• ¼ cup diced red onion
  • 1 clove garlic
  • ½ cup fresh mint leaves
  • ⅓ cup unseasoned rice vinegar
  • 1 teaspoon raw honey (pour oil into the teaspoon and pour that into the measuring cup; use the same teaspoon to measure the honey and the honey will slide right out )
  • ½ teaspoon sea salt
  • freshly ground black pepper
  • ⅓ cup unrefined, cold-pressed extra virgin olive oil
  1. Boil the farro and a pinch of salt in plenty of water. Cook until al dente, about 20 minutes. Pour into a colander and rinse under cold water until cool. Drain very well and transfer into a serving bowl.
  2. Add the beets and cucumber to the serving bowl.
  3. Prepare the dressing: In a blender or a food processor, combine the onions, garlic, mint, rice vinegar, sea salt and pepper. Turn on the motor and add the olive oil in a slow steady stream.
  4. Drizzle the dressing over the salad and toss to combine. Add feta and toss gently. Taste for seasonings.



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  1. Made exactly as written. Delicious!!!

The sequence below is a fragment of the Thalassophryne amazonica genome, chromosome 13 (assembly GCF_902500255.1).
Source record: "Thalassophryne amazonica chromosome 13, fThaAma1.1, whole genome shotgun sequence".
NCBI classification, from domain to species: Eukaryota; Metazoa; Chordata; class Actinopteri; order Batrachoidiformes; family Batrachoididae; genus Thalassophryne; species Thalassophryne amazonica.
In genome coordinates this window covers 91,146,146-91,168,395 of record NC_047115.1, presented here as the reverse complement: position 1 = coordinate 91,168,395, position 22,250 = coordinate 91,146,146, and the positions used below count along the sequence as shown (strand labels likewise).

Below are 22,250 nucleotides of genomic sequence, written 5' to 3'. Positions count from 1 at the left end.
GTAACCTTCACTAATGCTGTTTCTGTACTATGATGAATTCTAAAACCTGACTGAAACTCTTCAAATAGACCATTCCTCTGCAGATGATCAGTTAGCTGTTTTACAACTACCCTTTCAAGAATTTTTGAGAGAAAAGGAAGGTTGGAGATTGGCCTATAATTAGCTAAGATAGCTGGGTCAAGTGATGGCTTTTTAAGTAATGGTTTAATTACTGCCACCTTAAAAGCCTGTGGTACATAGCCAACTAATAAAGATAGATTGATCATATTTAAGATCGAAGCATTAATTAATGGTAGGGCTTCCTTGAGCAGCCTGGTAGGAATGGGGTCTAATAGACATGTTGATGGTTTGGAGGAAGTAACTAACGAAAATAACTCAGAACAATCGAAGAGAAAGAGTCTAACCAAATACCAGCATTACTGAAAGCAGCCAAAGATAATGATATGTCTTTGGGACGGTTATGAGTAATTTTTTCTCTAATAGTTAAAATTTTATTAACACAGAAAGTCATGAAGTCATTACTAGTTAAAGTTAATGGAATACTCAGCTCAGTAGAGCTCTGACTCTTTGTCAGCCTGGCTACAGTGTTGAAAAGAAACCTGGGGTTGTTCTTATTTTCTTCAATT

• Yay! This is one of my favorite recipes. So refreshing!

  2. This combination of flavors is delicious! The first time I made it all I had were red beets and while still delectable everything turned pink:) My 17-year old daughter had me put it on the make again list.

    Questions: How long will the mint vinaigrette last in the fridge and do you have any other suggestions for what it can be used on?

    • Oh, funny! Glad you gave it a try with golden beets. The mint vinaigrette will last about 3-4 days in the fridge. It goes well with any grain-based salad or lentil salad. Another option is to add more oil to the vinaigrette to use it on a lettuce salad since the the vinegar to oil ratio is different for grain-based salads.

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I come from a large Italian-American family with 28 first cousins (on one side of the family!) where sit-down holiday dinners for 85 people are the norm (how, you might ask – organization! But more on that later …).

Some of my fondest memories are of simple family gatherings, both large and small, with long tables of bowls and platters piled high, the laughter of my cousins echoing and the comfort of tradition warming my soul.